A modern day Hamlet, contemplating his pizza slice. A little too happy? (Photo by Stockimages, downloaded from Freedigitalphotos.net.)
Maybe that wasn’t Hamlet’s big dilemma, but for many of us facing stress, food is a big deal. Recently, I came across an interesting site by Karen Salmansohn with a subtitle of “Self-Help for People Who Wouldn’t Be Caught Dead Doing Self-Help.” I poked around her post called “Stop Stress Eating: 29 Motivating Quotes,” which naturally led me to read other articles about stress eating.
Why? Because I, too, use food as a tool to handle stress though in a quite opposite manner to the majority. Where most turn to food to eat their feelings or because they associate food with comfort, I use it as a control issue if other parts of my life feel out of my control. My stomach rumbles but my brain says,
“Ha! You are hungry. Other mere mortals may eat, but you are powerful. You will not eat. Focus on not eating rather than on the problems causing your stress. Control your body and dominate your hunger and, above all, don’t eat.”
Yes, my brain tends to be wordy and to sound like a power-mad dictator at times.
Unfortunately, my body listened to my brain. By late in 2014 through most of last year, I stopped weighing what I’ve comfortably weighed since college. I wholeheartedly embraced the stress diet (also fondly labeled by me as the “Divorce Diet”) and dropped down to a weight that my body hadn’t seen since I was about 12 years old. The more I didn’t eat — the lighter I felt, obviously, and lightheaded and headachy — but more importantly, the more powerful I felt.
Breakfast? Cup of tea.
Lunch? Who needs it?
Dinner? More tea, and maybe some rice if I was feeling relaxed.
I was in control over one significant part of my life. No one could make me eat, including myself. Ha! That’ll show who is boss. (Show whom, I never quite figured out.)
The noticeably thinner, painfully gaunt me had an issue. My friends, mostly female, who eat copiously and freely during times of stress, thought it wasn’t the worst thing in the world. While they added pounds of mac and cheese to their thighs, I bought skinny-girl jeans in a size 0. Eventually, however, everyone said, “You look a little thin.” Not “You look good” or “You look fit and healthy.”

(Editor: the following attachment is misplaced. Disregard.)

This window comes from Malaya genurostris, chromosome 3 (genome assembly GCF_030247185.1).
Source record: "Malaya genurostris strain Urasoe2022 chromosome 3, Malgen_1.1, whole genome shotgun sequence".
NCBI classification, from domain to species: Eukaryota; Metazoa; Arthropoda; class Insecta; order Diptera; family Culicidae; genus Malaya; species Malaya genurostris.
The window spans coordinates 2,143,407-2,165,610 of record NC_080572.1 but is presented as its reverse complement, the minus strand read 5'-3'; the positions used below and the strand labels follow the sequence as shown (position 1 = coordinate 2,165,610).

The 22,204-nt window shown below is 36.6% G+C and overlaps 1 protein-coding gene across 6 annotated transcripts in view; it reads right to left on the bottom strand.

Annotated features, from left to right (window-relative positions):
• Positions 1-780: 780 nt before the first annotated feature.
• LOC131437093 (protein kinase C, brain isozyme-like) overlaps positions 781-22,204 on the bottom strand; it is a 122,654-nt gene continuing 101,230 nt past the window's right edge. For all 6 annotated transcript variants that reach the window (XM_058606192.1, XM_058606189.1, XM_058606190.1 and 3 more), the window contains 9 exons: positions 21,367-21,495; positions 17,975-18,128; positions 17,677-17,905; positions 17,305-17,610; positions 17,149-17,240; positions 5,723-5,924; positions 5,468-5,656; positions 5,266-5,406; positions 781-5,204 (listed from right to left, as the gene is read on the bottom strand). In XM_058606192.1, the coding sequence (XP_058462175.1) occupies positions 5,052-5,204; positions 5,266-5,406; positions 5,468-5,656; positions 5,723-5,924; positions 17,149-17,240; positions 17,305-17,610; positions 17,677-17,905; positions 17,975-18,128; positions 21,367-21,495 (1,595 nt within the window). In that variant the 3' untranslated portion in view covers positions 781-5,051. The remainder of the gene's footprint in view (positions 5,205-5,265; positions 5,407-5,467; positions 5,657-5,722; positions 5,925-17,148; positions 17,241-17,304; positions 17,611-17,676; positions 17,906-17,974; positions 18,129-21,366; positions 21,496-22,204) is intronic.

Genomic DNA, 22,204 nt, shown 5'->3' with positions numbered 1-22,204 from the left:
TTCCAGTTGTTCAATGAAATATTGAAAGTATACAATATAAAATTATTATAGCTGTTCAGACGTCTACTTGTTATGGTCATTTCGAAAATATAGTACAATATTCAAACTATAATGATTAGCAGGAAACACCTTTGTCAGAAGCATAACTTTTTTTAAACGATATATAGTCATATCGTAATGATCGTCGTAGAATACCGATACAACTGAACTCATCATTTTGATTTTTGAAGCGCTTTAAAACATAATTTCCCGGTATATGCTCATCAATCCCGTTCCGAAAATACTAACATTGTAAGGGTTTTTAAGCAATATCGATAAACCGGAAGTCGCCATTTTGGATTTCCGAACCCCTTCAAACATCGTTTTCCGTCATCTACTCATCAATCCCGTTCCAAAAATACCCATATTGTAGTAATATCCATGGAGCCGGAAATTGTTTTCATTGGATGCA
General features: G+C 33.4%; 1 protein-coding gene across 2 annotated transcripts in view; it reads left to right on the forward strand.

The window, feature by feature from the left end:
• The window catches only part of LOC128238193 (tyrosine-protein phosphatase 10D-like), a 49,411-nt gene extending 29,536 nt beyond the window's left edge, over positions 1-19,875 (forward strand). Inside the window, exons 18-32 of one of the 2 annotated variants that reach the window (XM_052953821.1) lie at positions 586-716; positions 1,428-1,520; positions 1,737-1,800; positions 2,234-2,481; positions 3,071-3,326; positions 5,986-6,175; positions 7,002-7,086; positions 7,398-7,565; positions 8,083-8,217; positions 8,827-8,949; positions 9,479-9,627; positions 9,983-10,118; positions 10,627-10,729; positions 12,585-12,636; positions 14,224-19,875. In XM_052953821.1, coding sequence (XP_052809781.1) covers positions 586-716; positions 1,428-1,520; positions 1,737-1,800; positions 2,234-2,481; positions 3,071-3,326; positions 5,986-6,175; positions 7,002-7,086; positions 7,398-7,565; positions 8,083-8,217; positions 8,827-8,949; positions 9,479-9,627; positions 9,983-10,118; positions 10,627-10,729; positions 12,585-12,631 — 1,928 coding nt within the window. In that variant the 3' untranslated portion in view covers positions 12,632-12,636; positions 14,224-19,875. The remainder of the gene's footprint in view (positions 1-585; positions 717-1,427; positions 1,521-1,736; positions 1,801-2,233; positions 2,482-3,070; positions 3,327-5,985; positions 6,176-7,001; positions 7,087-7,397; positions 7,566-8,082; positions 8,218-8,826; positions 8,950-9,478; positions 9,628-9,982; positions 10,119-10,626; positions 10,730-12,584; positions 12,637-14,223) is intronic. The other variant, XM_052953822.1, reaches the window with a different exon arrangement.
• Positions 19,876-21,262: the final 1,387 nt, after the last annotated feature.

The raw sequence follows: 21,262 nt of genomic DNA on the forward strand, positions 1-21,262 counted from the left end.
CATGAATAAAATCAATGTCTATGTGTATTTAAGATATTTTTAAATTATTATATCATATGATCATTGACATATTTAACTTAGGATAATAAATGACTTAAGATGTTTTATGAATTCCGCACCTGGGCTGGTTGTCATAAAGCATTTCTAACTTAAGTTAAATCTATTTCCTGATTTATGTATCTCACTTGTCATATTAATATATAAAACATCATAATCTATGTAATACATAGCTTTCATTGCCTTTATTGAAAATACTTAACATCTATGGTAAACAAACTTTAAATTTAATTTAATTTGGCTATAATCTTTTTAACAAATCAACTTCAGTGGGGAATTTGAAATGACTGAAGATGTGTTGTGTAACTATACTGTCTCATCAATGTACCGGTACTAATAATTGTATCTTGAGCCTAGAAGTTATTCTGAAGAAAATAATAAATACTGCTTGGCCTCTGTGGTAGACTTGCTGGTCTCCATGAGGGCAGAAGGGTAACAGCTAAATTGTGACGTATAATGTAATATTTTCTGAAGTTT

What I’ve discovered: It doesn’t matter how you handle the stress diet, you need to get off of it ASAP. It’s a dangerous thing to use food as a tool, whether you chow down or seal your lips. A smart woman said to me (and I’m paraphrasing because I was lightheaded at the time she said it): Try not to give food any importance or significance other than a way to nourish yourself. Just eat for nourishment and energy. Don’t eat for comfort; don’t not eat for control. It’s only food.
No, neither of these people is me or anyone I know. But I like their spirit, the look of their salad, and their kitchen. (Photo by Vichaya Kiatying-Angsulee from Freedigitalphotos.net.)
She was right, but it took a long time for me to relinquish that measure of control. My body needs to eat? What a pain in the ass! How weak. Eventually, after a year or so, I started to eat like a sane, healthy person again and to gain back 10 lbs. But I don’t see much about this on the Internet. I see a lot about overeating, binge eating, and eating your emotions.
So I am just putting this out there: that, for me at least, even though I was still feeding family members, still living a semi-normal existence, I was starving myself. It was easy for me to think I was gaining control by losing it, while losing myself in the process. And it was easy to do it under the regard of friends and family because, in our culture, overeating is seen immediately as a problem, but undereating is barely noticeable.
To those facing stress, I salute you. I sympathize. I empathize. And now, I eat.